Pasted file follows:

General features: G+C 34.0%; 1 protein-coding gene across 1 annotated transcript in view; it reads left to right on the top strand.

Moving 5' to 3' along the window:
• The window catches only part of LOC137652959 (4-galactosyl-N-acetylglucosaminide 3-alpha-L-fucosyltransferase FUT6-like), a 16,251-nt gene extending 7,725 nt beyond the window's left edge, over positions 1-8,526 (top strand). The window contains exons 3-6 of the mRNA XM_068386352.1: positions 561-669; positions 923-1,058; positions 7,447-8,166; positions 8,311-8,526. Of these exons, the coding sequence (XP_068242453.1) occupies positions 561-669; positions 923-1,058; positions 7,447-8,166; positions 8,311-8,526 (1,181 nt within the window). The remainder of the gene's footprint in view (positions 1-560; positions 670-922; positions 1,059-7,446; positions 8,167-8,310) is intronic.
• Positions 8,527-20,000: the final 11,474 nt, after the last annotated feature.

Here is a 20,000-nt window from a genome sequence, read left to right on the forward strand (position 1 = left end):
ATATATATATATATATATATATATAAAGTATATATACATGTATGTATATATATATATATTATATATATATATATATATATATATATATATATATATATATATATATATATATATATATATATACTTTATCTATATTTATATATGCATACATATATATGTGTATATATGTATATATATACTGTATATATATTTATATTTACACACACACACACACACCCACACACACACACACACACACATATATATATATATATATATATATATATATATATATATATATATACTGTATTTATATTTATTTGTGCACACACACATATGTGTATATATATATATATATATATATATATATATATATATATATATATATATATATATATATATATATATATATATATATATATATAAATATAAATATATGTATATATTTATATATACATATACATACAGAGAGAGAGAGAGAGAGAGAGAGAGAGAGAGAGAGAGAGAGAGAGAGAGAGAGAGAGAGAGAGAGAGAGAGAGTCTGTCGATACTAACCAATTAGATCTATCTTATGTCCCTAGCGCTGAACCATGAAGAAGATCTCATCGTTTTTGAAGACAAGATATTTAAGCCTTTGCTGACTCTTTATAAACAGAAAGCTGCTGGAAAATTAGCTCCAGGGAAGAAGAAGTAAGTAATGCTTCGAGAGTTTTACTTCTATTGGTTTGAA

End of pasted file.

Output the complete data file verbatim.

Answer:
General features: G+C 34.0%; 1 protein-coding gene across 1 annotated transcript in view; it reads left to right on the top strand.

Moving 5' to 3' along the window:
• The window catches only part of LOC137652959 (4-galactosyl-N-acetylglucosaminide 3-alpha-L-fucosyltransferase FUT6-like), a 16,251-nt gene extending 7,725 nt beyond the window's left edge, over positions 1-8,526 (top strand). The window contains exons 3-6 of the mRNA XM_068386352.1: positions 561-669; positions 923-1,058; positions 7,447-8,166; positions 8,311-8,526. Of these exons, the coding sequence (XP_068242453.1) occupies positions 561-669; positions 923-1,058; positions 7,447-8,166; positions 8,311-8,526 (1,181 nt within the window). The remainder of the gene's footprint in view (positions 1-560; positions 670-922; positions 1,059-7,446; positions 8,167-8,310) is intronic.
• Positions 8,527-20,000: the final 11,474 nt, after the last annotated feature.

Here is a 20,000-nt window from a genome sequence, read left to right on the forward strand (position 1 = left end):
ATATATATATATATATATATATATAAAGTATATATACATGTATGTATATATATATATATTATATATATATATATATATATATATATATATATATATATATATATATATATATATATATATATACTTTATCTATATTTATATATGCATACATATATATGTGTATATATGTATATATATACTGTATATATATTTATATTTACACACACACACACACACCCACACACACACACACACACACATATATATATATATATATATATATATATATATATATATATATATACTGTATTTATATTTATTTGTGCACACACACATATGTGTATATATATATATATATATATATATATATATATATATATATATATATATATATATATATATATATATATATATATATATATATAAATATAAATATATGTATATATTTATATATACATATACATACAGAGAGAGAGAGAGAGAGAGAGAGAGAGAGAGAGAGAGAGAGAGAGAGAGAGAGAGAGAGAGAGAGAGAGAGAGTCTGTCGATACTAACCAATTAGATCTATCTTATGTCCCTAGCGCTGAACCATGAAGAAGATCTCATCGTTTTTGAAGACAAGATATTTAAGCCTTTGCTGACTCTTTATAAACAGAAAGCTGCTGGAAAATTAGCTCCAGGGAAGAAGAAGTAAGTAATGCTTCGAGAGTTTTACTTCTATTGGTTTGAA